Yet, there is a concern that perhaps people with ulcerative colitis, or maybe Crohn’s disease to I don’t I don’t know, I think I’m more familiar with ulcerative colitis. And their physicians might hang on to their colon for longer than they should. Keeping, you know, trying different things and just trying to avoid that surgery. And it sounds like you were ready to go, your family members weren’t ready. I don’t know where your doctors fell on the spectrum of this. But what are your thoughts about trying to hold on to your colon, versus making the decision to have the surgery before it becomes a critical or an emergency situation,

Meredith Mangold  11:50 

My perspective has probably changed from who I was at that point, and who I am now with what I’ve learned from not only my own experience, but the experience of other IBD patients, I feel like the majority of them try to hold on to their colon in the hopes that okay, a med will work.

Meredith Mangold  12:07 

But the thing you have to understand is that a lot of these meds have a lot of side effects. And I’m dealing with them now, you know, I just found out I’ve asked you osteopenia and osteoporosis from long term steroid use. That’s not to say, you know, you shouldn’t use meds, of course, you should medicate your IBD, if that’s helping you and keeping your disease under control.

Meredith Mangold  12:25 

But I would say that the idea of surgery is scarier than actually just like committing doing it. And then you will have to learn kind of a new way of life without your colon. You know, after I got my j-pouch, I was basically…I’m on the toilet all day long. But that’s just because I’m adjusting to new plumbing, like my body is doing something that it never had to do before. And the fact that I can actually adapt to this change is pretty amazing.

Meredith Mangold  12:55 

So I would say I also though, in my experience, I felt like I was being told and I think a lot of people hear this, that this surgery would be curative for me. And so when I still had all this abdominal pain and difficulty eating, I felt like a failure. And I think even my parents were like, Well, why is this happening?

Meredith Mangold  12:07 

So I went back to my colorectal surgeon did all the tests I had, you know, second, third and fourth opinion consults with other g eyes. And no, we’re still figuring it out. But there are extra intestinal manifestations of IBD. Removing the organ isn’t a total cure. But you know, it can’t help. But every everyone’s situation is different.

Meredith Mangold 

I would say, advocate for yourself as a patient by doing the research talking to other patients. If you don’t feel like you can really trust and be connected to your GI or your surgeon. Look for someone else. You never have to feel obligated to go along with that person’s like care plan. If you feel something’s not right, but yeah, I would say for the most part, there is a tendency to try and like there’s the idea of oh my gosh, like an ileostomy or colostomy is the worst thing ever. And I had my temporary ileostomy for six weeks between my surgeries before they did the takedown reconnected me. And I still actually sometimes wonder like, oh, should I have stuck with a permanent ileostomy and you know, maybe that’s something I’ll consider down the line. But at least for now, things are good. But everyone has to make their own decision and given you know, the circumstances and also what kind of care they have access to.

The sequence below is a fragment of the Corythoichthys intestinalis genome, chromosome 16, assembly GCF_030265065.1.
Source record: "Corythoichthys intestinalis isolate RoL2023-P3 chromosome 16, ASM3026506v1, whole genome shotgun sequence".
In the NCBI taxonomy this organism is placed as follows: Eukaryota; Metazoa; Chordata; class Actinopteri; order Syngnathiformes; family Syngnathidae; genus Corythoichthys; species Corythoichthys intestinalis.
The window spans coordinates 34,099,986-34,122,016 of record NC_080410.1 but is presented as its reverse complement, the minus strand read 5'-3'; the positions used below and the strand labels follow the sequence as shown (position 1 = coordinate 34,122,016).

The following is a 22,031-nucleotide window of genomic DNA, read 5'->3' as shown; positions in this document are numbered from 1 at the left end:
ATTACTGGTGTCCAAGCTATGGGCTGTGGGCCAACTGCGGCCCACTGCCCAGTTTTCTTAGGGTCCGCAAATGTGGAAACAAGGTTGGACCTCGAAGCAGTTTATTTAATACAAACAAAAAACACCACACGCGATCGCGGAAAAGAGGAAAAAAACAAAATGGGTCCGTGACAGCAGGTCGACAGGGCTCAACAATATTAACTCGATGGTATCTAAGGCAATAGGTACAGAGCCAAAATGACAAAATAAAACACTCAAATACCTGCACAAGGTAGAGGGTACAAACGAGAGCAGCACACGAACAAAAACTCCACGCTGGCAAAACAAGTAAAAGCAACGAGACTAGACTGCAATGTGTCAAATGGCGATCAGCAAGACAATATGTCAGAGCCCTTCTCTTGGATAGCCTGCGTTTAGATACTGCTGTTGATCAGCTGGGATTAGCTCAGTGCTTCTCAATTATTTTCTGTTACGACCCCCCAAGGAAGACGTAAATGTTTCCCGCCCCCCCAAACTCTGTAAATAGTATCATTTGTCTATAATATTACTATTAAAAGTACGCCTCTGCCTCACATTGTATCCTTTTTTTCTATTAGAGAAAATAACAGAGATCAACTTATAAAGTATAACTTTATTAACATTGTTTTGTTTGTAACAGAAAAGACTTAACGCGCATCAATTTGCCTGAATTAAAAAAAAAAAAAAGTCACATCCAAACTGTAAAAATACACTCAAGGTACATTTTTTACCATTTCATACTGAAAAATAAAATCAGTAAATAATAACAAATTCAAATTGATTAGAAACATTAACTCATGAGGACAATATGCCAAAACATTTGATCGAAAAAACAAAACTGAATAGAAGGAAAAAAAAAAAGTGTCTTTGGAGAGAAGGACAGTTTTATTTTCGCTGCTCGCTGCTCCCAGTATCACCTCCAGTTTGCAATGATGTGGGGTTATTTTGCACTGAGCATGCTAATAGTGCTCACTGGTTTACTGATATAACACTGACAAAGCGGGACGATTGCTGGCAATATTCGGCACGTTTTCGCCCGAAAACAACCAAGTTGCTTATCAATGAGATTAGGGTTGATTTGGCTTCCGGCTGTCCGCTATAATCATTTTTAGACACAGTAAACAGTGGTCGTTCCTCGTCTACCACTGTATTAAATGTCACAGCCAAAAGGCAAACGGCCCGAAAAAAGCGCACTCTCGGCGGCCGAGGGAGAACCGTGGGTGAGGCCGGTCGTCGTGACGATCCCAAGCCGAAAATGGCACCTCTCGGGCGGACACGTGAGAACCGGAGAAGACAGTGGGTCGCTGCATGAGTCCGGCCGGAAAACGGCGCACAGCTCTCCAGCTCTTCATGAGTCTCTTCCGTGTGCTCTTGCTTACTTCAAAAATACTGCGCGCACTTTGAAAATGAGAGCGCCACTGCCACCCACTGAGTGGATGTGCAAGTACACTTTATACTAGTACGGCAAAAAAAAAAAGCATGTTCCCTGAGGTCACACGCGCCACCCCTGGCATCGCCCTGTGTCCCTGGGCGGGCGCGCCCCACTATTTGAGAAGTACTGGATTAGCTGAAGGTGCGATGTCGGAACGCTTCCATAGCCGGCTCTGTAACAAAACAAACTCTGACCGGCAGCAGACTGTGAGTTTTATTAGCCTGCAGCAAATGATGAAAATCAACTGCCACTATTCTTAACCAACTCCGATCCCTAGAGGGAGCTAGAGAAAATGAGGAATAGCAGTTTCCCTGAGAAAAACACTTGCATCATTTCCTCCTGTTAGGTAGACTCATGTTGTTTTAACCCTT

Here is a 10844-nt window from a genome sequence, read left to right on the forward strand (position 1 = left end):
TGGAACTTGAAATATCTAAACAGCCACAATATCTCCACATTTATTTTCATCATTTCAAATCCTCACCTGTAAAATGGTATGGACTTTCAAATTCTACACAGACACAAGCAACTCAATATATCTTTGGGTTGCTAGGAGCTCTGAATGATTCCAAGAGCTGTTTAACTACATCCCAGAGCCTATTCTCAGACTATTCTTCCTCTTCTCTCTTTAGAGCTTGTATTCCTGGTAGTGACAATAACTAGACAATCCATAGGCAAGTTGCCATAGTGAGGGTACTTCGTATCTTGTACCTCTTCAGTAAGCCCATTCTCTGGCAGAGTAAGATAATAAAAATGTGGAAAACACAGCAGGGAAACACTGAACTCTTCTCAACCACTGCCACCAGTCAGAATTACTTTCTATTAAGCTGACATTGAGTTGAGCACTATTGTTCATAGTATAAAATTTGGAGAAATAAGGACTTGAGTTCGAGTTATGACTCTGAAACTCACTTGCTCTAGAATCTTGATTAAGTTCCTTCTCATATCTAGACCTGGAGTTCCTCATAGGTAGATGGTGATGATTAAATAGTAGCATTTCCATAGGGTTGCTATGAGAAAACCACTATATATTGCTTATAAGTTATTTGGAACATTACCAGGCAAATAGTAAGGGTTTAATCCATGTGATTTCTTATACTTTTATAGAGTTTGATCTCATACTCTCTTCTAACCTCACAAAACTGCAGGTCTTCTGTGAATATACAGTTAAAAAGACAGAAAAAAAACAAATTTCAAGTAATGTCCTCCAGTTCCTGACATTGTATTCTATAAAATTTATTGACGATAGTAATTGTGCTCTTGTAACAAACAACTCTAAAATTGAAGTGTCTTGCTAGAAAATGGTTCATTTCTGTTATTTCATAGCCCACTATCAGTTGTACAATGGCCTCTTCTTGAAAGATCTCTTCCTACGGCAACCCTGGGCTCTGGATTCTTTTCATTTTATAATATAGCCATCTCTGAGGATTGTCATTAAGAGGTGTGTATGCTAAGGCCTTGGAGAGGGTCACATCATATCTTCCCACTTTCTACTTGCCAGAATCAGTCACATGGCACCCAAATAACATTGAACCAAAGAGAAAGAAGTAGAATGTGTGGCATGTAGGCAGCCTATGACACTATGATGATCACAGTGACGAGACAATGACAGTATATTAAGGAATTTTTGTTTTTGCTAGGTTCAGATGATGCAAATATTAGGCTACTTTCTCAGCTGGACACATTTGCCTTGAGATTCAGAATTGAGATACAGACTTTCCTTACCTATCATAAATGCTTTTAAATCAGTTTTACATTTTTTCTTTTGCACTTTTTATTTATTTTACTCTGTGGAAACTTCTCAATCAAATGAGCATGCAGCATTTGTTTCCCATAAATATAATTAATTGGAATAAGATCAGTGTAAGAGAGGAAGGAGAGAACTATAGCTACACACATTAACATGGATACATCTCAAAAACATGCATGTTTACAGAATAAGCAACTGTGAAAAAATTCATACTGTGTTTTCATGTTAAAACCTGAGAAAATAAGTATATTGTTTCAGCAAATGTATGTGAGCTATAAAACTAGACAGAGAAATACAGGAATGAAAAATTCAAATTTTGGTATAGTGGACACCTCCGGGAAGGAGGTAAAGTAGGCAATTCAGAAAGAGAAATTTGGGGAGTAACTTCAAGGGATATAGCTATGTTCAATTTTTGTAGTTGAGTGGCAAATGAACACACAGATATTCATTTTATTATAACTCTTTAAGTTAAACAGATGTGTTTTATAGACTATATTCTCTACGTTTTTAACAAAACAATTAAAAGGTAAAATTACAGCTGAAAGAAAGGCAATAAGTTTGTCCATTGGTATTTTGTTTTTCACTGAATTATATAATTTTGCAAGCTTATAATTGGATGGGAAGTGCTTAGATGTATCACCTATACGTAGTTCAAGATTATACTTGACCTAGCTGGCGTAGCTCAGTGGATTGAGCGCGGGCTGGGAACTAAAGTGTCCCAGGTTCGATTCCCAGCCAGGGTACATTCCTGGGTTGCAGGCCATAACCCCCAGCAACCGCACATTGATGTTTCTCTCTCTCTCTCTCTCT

[Music: About IBD Piano]

Amber Tresca  14:51 

Meredith you have some online platforms that you use to tell your story and to help other people who are living with IBD and j-pouches and the other condition That you’re dealing with now, what made you start this? And what are you looking to achieve through your advocacy?

Meredith Mangold  15:07 

It was really my husband to Ryan who encouraged me to like really focus on advocacy…full time. I went to undergrad for Arabic language and literature. So I had a totally different future plan for myself. But when I graduated from undergrad, I realized that given the whole medical experience I just gone through, I really wanted to support other patients like me in their health journeys and to try and fix problems that I experienced within the health care system.

Meredith Mangold  15:39 

So once I graduated, I worked in a primary care practice and at a hospital before I decided to focus on patient advocacy exclusively for about the past four years, since I’ve been working at home. I really hope that by sharing my IBD in chronic illness journey with other patients that they realize that even on their worst days when they’re stuck on the toilet, or they can’t get out of bed, that they are so strong and accomplished for living this life that we didn’t choose and for taking the energy to care for themselves and for finding ways to thrive and to still find joy and fulfillment in their life.

Meredith Mangold  16:18 

Because it is it’s very hard, especially if you’re not diagnosed as a young child, like you have expectations for your life. And now, my life is totally different. So I think I especially just like to let other patients know that it’s okay to not be okay. But also you can you can find joy and fulfillment in ways that maybe you hadn’t expected before. I also really tried to be transparent about my experiences as a chronic pain patient, as well, because I think that the whole way we currently treat chronic pain for IBD is is bonkers. And we need patients and clinicians to be learning from each other and looking for solutions to improve patient care. And to make it more multidisciplinary.

Meredith Mangold  17:03